Passport To Europe
“If there’s anything I’ve learned from this trip, it’s to not be scared. When the opportunity comes to laugh, fall in love, see a new place, meet someone and experience a piece of history- take it. God is handing you a piece of His creation, take it, breathe it and live it.” So say the last words in my journal from my trip to Europe.
Ever since I was a little girl, my mom would tell me stories of her trip to Europe when she was in high school. Since then, I always have wanted to have my own European adventure. Well, thankfully, last autumn, my dream came true when my good friend Nathan Marshall, an English teacher at Brooke High School, asked if my sister and I wanted to accompany him and a group of students to tour London and Paris.
I couldn’t believe it. Never had I thought an opportunity like this would come along, but it did.
To be honest I’m not sure how to describe our trip to Europe. I believe one has to experience the countries firsthand to really understand how it feels to walk the streets of Bath, to stand before Notre Dame Cathedral and to feel the history of the Tower of London. So, the best way I know how to share the experience is through my journal, along with some help from our group.
‘So, we always ended up being a step behind.’
No trip is complete without a few mishaps, of course. The day before we left was filled with checklists, double-checking bags, shopping for last-minute toiletries and reassuring parents with phone numbers, hotel addresses and itineraries. Should be smooth flying, right? Nope.
Just a couple hours before we were to meet the group at Brooke High, my sister, Alana, who came up from Fairmont, W.Va., found she left her passport in her residence hall. Roland Fisher III, my boyfriend, who was coming from Friendsville, Md., was still doing last-minute packing. So, while I went to meet the group Alana and my mom ran back down to Fairmont, and Roland finally left Maryland for West Virginia.
While I waited for them, the rest of the group went to grab a bite to eat before going to the airport. By the time my family and Roland arrived, and we met them at Wendy’s, the group was ready to head toward the airport. We always seemed to be a step behind. And we still had to go through security and bag check at the airport! Finally, after a quick lunch, my family, Roland and I made it to the airport and caught up with the group.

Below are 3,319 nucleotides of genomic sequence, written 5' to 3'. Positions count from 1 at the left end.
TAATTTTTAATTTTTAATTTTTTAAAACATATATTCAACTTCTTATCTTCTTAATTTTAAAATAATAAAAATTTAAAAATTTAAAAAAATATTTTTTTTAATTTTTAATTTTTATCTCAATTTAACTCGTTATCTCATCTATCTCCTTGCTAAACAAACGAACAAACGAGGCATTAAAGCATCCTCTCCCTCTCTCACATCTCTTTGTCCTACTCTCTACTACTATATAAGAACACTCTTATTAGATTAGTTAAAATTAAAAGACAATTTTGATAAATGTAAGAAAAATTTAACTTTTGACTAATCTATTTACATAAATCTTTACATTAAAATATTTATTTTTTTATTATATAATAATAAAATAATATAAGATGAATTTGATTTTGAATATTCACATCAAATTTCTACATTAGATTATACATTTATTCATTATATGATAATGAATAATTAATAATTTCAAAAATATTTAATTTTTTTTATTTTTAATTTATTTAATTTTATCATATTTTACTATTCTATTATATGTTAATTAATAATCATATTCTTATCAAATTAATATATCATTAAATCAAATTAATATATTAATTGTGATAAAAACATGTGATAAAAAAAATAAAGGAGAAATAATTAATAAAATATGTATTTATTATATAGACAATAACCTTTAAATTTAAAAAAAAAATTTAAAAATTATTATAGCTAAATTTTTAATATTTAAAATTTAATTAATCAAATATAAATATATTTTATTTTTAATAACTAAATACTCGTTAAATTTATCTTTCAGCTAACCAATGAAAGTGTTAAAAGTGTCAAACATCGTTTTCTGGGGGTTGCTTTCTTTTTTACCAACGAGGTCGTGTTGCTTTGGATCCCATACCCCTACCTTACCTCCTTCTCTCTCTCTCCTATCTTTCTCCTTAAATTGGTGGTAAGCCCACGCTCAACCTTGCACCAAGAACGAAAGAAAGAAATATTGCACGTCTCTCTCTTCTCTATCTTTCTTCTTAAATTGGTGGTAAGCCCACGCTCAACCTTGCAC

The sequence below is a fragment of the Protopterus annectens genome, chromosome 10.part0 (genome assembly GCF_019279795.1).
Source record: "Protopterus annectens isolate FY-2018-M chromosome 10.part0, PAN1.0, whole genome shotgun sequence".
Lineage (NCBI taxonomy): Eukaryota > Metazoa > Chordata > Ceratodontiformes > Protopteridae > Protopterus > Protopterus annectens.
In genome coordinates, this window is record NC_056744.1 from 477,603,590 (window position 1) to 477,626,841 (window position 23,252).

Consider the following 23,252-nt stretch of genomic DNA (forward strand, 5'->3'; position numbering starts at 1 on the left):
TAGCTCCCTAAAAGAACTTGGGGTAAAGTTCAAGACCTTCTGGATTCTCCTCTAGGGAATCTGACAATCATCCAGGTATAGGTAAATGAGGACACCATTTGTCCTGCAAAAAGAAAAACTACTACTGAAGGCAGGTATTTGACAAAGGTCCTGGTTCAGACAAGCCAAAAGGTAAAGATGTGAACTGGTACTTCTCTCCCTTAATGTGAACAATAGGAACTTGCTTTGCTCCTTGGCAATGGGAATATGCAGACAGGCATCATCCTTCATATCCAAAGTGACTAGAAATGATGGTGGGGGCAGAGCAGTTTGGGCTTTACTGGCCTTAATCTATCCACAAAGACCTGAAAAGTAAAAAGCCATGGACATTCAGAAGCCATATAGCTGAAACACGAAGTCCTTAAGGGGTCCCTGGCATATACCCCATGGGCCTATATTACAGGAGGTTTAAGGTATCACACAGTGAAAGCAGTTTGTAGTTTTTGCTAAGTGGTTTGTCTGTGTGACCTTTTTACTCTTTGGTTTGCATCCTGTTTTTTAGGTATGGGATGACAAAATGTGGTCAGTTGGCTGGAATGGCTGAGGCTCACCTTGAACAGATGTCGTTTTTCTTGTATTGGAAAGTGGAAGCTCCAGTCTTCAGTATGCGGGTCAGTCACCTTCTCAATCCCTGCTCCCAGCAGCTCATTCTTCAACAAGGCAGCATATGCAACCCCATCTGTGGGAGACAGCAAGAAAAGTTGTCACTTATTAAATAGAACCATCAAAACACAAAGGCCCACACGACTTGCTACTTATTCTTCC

‘I feel like something magical should happen on this trip.’
On the way, my fellow travelers and I talked excitedly about all the sights we would see, such as Westminster Abbey, Big Ben, the Eiffel Tower, Kensington Gardens, the Globe Theater – all the places that come to mind when one thinks about England and France.
However, for me the trip was about discovering something more than Windsor Castle, or eating a baguette. It was about finding inspiration and hope; becoming part of something big. I’ve read hundreds of books, and it always has seemed like when a young lady travels to Europe for the first time, she finds excitement, mystery, intrigue and falls in love; becomes a part of history. I wanted that. I wanted to come back feeling like I had touched a part of God’s creation, a part of history.
It turns out I wasn’t the only one who was thinking this.
“I collect stories, moments in life and I use them to illustrate points in my classroom. I have realized that students want to be led by a teacher who is still living life, not one who goes home and sits on the couch every night. As the poet Charles Bukowski so elegantly penned in his poem ‘The Laughing Heart,’ ‘your life is your life/don’t let it be clubbed into dank submission.’ By going on adventures like these, my students help me continue to keep my life out of a ‘dank submission,’ and in turn, I believe I help them set their life on a path to do the same,” said Marshall.
‘It was like you could feel the past living and breathing there.’
At first, the cities of London and Paris felt overwhelming. There was so much to see. Big Ben, Oxford, Stonehenge, Shakespeare’s birthplace, Anne Hathaway’s cottage, the shows – sometimes it seemed it was over in an instant. We took in so many sights and shows during those short 10 days, including “Blood Brothers” at the Phoenix Theater. Days were filled with places such as the National Gallery, the British Museum, the Louvre Museum, the London Eye and the Globe Theater.